Testing Drinking Water for Lead Levels in All NJ Public Schools Is Goal of Bill
Legislation, sponsored by three Democratic leaders, would also require full public disclosure of all test results
Likely on the fast track of the Democratic leadership, a bill filed this week to require all New Jersey schools to test for lead in their drinking water would also mandate full public disclosure of the results.
The bill, sponsored by Senate President Steve Sweeney and two top legislators from Newark, includes an unprecedented requirement for schools to immediately test for lead. The measure is in response to revelations last week that 30 Newark public schools had found elevated levels of lead in their drinking water, forcing them to shut off fountains and provide alternative sources.
But few think this is just a Newark problem, and the Sweeney bill -- co-sponsored by state Sen. Teresa Ruiz and Ronald Rice Sr., both Democrats from Newark -- would appropriate $3 million for the testing of more 2,000 schools across the state.
“When 30 school buildings in Newark alone are found to have elevated levels of lead in the drinking water, it is time to acknowledge we have a potential health crisis in our schools,” the three legislators said in a.
The legislation would also require test results be made available to the public, and in cases where levels are above federal and state standards, that families be informed.
The Christie administration has yet to publicly comment on the measure, but the governor this week said the state Department of Environmental Protection is closely monitoring the situation in Newark.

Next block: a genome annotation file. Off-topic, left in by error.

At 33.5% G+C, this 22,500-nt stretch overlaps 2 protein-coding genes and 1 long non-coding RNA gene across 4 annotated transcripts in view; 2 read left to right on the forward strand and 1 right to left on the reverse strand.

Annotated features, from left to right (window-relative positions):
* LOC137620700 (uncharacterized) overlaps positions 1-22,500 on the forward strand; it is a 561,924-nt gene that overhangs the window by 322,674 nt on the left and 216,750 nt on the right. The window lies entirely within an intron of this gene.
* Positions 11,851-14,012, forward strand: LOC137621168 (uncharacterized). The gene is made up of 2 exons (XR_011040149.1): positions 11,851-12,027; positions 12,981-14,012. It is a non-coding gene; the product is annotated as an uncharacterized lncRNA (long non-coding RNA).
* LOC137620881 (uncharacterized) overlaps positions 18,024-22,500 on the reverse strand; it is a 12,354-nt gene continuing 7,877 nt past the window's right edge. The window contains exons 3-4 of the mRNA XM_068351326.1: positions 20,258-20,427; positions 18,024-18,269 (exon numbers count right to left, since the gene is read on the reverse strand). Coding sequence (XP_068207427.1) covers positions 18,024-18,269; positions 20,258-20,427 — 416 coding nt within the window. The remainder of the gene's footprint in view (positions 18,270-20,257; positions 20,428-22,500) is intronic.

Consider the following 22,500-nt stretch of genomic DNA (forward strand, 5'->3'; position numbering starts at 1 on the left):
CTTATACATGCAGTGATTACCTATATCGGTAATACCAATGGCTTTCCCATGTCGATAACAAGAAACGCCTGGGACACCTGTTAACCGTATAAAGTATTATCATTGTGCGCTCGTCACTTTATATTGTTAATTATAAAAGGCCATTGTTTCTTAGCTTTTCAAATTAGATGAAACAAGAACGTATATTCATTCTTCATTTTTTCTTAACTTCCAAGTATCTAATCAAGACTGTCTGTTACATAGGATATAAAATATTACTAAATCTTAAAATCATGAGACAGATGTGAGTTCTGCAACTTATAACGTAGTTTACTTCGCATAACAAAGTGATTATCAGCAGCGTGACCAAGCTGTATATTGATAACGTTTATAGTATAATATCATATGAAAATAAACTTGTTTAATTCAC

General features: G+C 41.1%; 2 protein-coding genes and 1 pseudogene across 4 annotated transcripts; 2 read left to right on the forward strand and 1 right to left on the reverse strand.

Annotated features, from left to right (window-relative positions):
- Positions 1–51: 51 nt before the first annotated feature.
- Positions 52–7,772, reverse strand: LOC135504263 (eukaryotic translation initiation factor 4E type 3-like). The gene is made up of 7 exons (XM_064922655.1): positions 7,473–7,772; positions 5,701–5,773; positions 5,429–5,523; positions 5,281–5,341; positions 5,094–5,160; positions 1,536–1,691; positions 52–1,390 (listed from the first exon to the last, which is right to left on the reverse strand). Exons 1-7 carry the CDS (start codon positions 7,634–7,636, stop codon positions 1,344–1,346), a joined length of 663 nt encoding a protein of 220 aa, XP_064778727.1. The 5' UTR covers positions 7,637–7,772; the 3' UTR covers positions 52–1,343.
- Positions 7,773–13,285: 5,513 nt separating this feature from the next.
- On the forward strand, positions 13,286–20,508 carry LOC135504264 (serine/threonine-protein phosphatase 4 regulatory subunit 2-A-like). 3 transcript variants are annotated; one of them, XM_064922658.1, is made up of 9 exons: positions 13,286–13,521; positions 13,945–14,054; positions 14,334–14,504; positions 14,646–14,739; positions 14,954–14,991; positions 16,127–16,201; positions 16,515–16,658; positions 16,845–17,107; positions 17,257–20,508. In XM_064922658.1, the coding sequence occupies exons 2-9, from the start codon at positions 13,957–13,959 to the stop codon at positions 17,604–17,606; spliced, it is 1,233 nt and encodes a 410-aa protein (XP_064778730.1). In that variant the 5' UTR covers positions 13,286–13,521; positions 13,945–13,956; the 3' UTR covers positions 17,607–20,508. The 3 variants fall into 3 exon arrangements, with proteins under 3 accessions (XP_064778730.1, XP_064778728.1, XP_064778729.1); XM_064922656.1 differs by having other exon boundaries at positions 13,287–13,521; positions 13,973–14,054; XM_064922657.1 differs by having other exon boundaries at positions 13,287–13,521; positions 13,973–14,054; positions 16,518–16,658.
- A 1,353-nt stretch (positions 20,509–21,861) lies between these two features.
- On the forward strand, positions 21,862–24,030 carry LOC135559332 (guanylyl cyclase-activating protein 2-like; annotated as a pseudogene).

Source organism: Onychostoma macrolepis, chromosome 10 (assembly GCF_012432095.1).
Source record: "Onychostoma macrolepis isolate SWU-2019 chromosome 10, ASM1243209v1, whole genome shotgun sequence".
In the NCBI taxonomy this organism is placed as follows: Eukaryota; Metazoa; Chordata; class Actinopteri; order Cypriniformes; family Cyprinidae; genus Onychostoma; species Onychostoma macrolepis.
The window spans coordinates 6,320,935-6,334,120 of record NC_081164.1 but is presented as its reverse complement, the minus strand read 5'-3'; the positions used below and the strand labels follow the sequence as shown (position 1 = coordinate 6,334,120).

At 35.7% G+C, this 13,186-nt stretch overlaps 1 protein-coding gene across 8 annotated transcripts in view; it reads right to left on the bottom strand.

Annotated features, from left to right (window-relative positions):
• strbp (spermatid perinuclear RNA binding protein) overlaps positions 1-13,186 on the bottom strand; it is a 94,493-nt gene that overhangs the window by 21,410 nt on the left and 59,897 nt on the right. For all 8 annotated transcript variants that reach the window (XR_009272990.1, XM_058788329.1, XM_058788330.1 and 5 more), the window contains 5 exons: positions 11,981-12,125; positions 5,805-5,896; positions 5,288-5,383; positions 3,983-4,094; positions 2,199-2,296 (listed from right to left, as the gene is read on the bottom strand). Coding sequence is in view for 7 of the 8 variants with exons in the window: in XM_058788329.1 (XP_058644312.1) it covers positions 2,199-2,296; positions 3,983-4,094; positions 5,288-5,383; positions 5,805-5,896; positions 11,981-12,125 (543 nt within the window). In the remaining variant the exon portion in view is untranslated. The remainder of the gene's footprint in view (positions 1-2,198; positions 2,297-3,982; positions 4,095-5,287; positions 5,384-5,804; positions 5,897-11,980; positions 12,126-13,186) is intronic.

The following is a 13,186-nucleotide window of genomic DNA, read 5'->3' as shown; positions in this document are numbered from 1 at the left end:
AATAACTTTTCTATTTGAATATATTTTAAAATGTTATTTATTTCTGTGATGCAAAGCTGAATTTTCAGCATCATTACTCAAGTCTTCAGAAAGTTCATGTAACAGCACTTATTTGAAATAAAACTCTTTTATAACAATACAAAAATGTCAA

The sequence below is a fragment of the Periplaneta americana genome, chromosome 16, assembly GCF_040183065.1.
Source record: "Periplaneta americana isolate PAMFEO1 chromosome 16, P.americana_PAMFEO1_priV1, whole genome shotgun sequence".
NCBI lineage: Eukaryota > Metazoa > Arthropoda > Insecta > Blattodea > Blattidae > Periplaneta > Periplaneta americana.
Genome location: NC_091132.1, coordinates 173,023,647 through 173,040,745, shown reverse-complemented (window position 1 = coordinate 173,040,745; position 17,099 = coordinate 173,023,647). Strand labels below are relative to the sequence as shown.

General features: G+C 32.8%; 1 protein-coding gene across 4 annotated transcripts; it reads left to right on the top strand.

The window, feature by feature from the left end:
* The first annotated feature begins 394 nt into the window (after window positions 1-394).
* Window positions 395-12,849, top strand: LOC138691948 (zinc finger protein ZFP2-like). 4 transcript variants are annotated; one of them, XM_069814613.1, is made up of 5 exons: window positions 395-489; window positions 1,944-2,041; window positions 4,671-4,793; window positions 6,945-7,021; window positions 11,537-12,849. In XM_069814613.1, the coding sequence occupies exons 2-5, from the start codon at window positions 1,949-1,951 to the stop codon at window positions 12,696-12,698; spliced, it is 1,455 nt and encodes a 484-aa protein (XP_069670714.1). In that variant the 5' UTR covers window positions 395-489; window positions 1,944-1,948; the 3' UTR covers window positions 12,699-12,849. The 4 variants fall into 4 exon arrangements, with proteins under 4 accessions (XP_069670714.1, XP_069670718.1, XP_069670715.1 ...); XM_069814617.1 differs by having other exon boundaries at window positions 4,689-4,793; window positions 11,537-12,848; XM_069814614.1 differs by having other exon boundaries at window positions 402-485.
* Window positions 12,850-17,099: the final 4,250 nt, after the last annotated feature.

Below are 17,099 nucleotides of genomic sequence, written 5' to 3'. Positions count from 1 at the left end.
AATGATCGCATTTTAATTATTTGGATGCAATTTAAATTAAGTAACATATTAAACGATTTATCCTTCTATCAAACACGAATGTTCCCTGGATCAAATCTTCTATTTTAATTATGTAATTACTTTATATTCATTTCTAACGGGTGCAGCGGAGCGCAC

"I think that the public school district, the mayor's office, and the DEP have been working very well together," Gov. Chris Christie said on Tuesday.
“We're going to make sure that the problem gets addressed,” he said.
The bill was not yet released, but its summary was provided by the Senate majority yesterday:
“This bill would require every public school to immediately test the drinking water in the school for the presence of lead. This testing would be conducted in accordance with guidelines provided by the Department of Environmental Protection (DEP) in conjunction with the Department of Education (DOE). Each public school would be required to provide a copy of the test results to both the DOE Commissioner and DEP Commissioner, as well as make them available to the public, free of charge.”
“The public school would also be required to notify parents and guardians of children attending the school of the test results. In the event the testing detects elevated levels of lead in the drinking water, the public school would be required to take immediate steps to provide an alternate drinking water supply at that school until the water has been remediated and deemed safe for consumption.”
“The bill would appropriate $3 million from the General Fund to the DOE to pay the costs of the testing required by the bill. The DOE would reimburse each public school for the costs of the testing upon receipt of appropriate documentation that the testing was completed.”
“Lead in drinking water comes from lead soldering, lead pipes, and leaded brass faucets. Too much lead in the human body can damage the nervous system, brain, and kidneys. Young children are at the greatest risk of toxic effects of lead.”